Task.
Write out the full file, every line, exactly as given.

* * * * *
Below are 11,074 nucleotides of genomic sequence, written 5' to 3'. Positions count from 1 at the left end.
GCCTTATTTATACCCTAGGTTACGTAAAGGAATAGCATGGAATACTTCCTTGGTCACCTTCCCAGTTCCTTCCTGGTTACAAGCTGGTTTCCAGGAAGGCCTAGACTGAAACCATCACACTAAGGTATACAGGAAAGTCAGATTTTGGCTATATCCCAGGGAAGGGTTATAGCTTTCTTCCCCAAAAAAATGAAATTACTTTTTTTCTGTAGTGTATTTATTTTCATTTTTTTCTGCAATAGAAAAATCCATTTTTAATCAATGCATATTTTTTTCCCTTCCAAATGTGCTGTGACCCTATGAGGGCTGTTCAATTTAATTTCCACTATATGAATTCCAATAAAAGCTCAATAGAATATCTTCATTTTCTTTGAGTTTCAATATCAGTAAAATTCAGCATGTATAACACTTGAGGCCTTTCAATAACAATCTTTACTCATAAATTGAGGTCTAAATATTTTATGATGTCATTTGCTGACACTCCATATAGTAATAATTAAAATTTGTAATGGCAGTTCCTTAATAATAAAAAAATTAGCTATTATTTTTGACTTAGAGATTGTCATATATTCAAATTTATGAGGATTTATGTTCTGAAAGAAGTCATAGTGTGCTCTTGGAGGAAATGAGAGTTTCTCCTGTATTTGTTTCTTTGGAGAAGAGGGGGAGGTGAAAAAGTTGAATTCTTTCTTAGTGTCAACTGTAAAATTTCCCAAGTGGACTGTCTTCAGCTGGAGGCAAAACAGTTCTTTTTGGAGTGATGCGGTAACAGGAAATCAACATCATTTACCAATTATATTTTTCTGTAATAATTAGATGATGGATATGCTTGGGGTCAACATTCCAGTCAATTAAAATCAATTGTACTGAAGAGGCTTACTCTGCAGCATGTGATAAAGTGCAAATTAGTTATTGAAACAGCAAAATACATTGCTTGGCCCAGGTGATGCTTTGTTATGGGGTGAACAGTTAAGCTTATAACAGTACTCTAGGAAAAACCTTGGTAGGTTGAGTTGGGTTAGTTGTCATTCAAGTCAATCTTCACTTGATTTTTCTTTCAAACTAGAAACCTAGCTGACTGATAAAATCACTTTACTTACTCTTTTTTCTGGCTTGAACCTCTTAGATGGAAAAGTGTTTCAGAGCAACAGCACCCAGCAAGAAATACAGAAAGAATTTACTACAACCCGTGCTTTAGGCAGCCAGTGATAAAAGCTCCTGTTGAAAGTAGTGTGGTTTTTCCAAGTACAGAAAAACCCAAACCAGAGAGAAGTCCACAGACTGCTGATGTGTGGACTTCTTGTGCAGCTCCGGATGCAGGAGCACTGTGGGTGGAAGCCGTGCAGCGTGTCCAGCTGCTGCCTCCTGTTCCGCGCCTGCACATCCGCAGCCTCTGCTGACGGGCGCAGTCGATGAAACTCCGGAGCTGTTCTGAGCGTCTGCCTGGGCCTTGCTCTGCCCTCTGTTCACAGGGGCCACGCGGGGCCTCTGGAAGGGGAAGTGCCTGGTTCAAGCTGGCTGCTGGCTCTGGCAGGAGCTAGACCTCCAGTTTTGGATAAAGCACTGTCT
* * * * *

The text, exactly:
Below are 11,074 nucleotides of genomic sequence, written 5' to 3'. Positions count from 1 at the left end.
GCCTTATTTATACCCTAGGTTACGTAAAGGAATAGCATGGAATACTTCCTTGGTCACCTTCCCAGTTCCTTCCTGGTTACAAGCTGGTTTCCAGGAAGGCCTAGACTGAAACCATCACACTAAGGTATACAGGAAAGTCAGATTTTGGCTATATCCCAGGGAAGGGTTATAGCTTTCTTCCCCAAAAAAATGAAATTACTTTTTTTCTGTAGTGTATTTATTTTCATTTTTTTCTGCAATAGAAAAATCCATTTTTAATCAATGCATATTTTTTTCCCTTCCAAATGTGCTGTGACCCTATGAGGGCTGTTCAATTTAATTTCCACTATATGAATTCCAATAAAAGCTCAATAGAATATCTTCATTTTCTTTGAGTTTCAATATCAGTAAAATTCAGCATGTATAACACTTGAGGCCTTTCAATAACAATCTTTACTCATAAATTGAGGTCTAAATATTTTATGATGTCATTTGCTGACACTCCATATAGTAATAATTAAAATTTGTAATGGCAGTTCCTTAATAATAAAAAAATTAGCTATTATTTTTGACTTAGAGATTGTCATATATTCAAATTTATGAGGATTTATGTTCTGAAAGAAGTCATAGTGTGCTCTTGGAGGAAATGAGAGTTTCTCCTGTATTTGTTTCTTTGGAGAAGAGGGGGAGGTGAAAAAGTTGAATTCTTTCTTAGTGTCAACTGTAAAATTTCCCAAGTGGACTGTCTTCAGCTGGAGGCAAAACAGTTCTTTTTGGAGTGATGCGGTAACAGGAAATCAACATCATTTACCAATTATATTTTTCTGTAATAATTAGATGATGGATATGCTTGGGGTCAACATTCCAGTCAATTAAAATCAATTGTACTGAAGAGGCTTACTCTGCAGCATGTGATAAAGTGCAAATTAGTTATTGAAACAGCAAAATACATTGCTTGGCCCAGGTGATGCTTTGTTATGGGGTGAACAGTTAAGCTTATAACAGTACTCTAGGAAAAACCTTGGTAGGTTGAGTTGGGTTAGTTGTCATTCAAGTCAATCTTCACTTGATTTTTCTTTCAAACTAGAAACCTAGCTGACTGATAAAATCACTTTACTTACTCTTTTTTCTGGCTTGAACCTCTTAGATGGAAAAGTGTTTCAGAGCAACAGCACCCAGCAAGAAATACAGAAAGAATTTACTACAACCCGTGCTTTAGGCAGCCAGTGATAAAAGCTCCTGTTGAAAGTAGTGTGGTTTTTCCAAGTACAGAAAAACCCAAACCAGAGAGAAGTCCACAGACTGCTGATGTGTGGACTTCTTGTGCAGCTCCGGATGCAGGAGCACTGTGGGTGGAAGCCGTGCAGCGTGTCCAGCTGCTGCCTCCTGTTCCGCGCCTGCACATCCGCAGCCTCTGCTGACGGGCGCAGTCGATGAAACTCCGGAGCTGTTCTGAGCGTCTGCCTGGGCCTTGCTCTGCCCTCTGTTCACAGGGGCCACGCGGGGCCTCTGGAAGGGGAAGTGCCTGGTTCAAGCTGGCTGCTGGCTCTGGCAGGAGCTAGACCTCCAGTTTTGGATAAAGCACTGTCT